Finding our way in the world has become much easier and we have added a new term to our navigation vocabulary — GPS (Global Positioning System). Maps and compasses are old technology and today we have the added benefit of GPS. A GPS has the convenience of a well marked map, often in electronic form on a smart phone. But, it also has the exact positioning of where we are in relation to the trail, our environment and can automatically map out a route for us to find our destination. This convenient technology has made it much easier to find our way in a new neighborhood, or a new trail.

In schools, as we negotiate the new terrain of college AND career readiness, leaders often wish we had a similar GPS that would give us greater detail about the unfamiliar terrain, show us exactly where we are and automatically map our route to the destination. We are no where near a smartphone app that would give us a very clear indication of how to improve schools, but recently developed tools give us many of the elements of a GPS to map our way towards this important student goal of college and career readiness.

The Career Readiness Institute (CRI) hosted by the Successful Practices Network (SPN) has created a Career Readiness Self-Assessment. Building upon over a decade of cataloging the best practices in America’s most rapidly improving schools, SPN has developed a series of checklists which serve as the equivalent of a GPS to guide schools toward its destination of college and career readiness. This self-assessment includes a series of checklists which enable schools to more precisely identify where their school community is in relationship to this changing terrain. Since schools have a very comfortable experience in mapping their programs towards college readiness, these checklists primarily focus on career readiness. However, many aspects of school relate to both college and career readiness as partially overlapping goals and several checklists relate to both.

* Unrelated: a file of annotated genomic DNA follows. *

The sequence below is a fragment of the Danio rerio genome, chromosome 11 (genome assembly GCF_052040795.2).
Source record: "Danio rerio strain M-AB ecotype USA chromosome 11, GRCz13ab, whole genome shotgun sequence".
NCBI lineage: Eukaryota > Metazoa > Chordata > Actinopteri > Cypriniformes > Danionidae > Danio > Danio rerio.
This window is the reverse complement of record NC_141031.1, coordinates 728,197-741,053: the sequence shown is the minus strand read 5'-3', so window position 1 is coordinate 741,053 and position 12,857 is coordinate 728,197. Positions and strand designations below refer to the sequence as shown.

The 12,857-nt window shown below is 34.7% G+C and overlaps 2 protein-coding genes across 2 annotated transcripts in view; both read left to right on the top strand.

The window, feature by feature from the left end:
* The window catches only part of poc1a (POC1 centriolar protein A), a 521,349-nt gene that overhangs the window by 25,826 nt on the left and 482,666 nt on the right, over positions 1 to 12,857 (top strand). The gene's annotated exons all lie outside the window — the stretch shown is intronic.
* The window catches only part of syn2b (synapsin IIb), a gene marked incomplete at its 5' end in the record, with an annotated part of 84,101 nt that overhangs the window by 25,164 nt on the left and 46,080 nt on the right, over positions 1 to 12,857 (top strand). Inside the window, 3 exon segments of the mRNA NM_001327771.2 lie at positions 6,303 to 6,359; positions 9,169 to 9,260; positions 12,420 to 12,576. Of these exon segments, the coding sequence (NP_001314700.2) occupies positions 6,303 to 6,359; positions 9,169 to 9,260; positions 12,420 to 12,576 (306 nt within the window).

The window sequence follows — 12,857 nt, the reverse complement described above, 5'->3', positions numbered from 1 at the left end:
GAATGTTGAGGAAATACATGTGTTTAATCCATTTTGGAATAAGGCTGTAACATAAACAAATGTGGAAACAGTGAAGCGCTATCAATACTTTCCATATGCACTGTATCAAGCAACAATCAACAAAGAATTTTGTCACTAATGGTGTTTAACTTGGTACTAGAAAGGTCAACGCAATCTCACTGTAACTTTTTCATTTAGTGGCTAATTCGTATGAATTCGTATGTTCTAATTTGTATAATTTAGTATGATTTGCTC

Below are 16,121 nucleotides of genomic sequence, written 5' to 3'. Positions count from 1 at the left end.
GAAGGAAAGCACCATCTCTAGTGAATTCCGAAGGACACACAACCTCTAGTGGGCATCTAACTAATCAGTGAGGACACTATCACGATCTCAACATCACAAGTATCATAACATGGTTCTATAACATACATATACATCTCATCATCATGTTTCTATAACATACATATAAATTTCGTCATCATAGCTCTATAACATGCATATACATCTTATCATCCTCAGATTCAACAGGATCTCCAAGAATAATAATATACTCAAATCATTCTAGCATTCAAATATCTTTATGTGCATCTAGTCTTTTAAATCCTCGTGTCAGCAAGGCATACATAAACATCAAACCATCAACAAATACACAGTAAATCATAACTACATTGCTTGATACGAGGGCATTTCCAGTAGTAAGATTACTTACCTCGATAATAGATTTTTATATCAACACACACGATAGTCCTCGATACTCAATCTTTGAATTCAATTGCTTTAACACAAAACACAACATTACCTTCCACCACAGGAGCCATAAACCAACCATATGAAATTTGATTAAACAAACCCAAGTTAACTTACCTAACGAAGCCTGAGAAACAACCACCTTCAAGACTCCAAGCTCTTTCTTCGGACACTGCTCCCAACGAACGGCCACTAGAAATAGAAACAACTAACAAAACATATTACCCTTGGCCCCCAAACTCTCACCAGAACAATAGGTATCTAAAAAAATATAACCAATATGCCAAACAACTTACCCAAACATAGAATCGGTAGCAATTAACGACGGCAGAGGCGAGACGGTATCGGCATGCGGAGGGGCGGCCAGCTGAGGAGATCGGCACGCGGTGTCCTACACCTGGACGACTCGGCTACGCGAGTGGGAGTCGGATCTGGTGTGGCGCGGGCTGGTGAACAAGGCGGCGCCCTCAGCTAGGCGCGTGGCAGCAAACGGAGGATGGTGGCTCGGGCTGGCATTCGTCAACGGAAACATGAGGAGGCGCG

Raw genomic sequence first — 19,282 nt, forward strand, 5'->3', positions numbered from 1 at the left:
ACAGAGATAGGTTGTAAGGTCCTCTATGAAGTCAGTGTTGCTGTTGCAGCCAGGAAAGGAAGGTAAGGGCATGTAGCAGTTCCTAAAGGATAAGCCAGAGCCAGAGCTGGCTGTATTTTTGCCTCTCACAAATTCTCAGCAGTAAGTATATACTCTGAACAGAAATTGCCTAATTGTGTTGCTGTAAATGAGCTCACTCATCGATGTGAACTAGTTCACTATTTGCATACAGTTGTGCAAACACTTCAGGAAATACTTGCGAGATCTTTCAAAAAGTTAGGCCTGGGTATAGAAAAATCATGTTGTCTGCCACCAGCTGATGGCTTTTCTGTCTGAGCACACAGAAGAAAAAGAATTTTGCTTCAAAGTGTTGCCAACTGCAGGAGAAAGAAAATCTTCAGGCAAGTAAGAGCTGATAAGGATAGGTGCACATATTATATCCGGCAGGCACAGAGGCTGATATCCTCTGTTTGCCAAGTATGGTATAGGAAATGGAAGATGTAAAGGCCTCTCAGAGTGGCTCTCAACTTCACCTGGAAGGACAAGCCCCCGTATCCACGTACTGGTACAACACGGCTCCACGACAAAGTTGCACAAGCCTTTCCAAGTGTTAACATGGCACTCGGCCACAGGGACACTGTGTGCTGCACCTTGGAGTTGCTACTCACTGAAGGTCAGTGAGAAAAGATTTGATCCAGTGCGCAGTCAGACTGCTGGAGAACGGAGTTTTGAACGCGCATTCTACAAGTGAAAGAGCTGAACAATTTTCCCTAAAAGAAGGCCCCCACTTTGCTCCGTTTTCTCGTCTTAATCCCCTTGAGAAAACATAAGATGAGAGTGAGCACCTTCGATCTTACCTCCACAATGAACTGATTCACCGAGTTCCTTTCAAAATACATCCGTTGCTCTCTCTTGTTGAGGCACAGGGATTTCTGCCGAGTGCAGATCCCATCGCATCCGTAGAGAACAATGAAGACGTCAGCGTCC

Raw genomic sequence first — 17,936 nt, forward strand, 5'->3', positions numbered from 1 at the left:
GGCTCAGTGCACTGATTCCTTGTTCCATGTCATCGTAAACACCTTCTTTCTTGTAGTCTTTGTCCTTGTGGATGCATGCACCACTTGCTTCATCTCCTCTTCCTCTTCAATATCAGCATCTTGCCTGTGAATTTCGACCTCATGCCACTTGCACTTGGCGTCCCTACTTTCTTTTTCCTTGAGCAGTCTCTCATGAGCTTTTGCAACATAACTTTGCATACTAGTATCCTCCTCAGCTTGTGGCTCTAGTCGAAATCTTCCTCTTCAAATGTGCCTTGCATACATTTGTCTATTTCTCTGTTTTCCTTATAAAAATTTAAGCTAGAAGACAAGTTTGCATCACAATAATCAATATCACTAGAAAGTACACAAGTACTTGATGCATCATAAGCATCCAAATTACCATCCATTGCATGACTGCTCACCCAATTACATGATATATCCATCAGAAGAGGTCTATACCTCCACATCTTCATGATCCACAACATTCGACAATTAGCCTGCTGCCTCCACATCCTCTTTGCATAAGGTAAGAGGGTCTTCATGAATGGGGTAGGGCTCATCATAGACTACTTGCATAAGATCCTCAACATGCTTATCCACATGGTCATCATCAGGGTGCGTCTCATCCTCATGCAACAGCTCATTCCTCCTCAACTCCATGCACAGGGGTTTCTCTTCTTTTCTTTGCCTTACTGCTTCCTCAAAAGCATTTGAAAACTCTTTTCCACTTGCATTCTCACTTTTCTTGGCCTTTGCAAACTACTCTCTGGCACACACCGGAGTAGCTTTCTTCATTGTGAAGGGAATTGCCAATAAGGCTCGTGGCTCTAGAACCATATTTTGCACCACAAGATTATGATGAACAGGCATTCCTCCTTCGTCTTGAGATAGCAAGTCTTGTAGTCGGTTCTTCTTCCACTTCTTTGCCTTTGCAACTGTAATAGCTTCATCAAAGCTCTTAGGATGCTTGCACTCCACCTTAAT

The checklists include school characteristics in three areas. First, Results encourages leadership teams to reflect on their overall student learning results and look beyond the minimum measures of state academic assessments. The checklists encourage schools to examine achievement in stretching students beyond the minimum and also including measures on student performances and developing Life/Career Abilities or “soft skills.” The second area of checklists focus on school Culture. Often the existing culture of the school either enables or hinders a school improvement or change initiative. Examining these current behaviors related to school culture gives leadership teams a more precise identification of aspects of culture that need to be changed over time. Finally, the third area of checklists focuses on Practices — those unique instructional planning, instruction and student support services that are necessary to develop career readiness.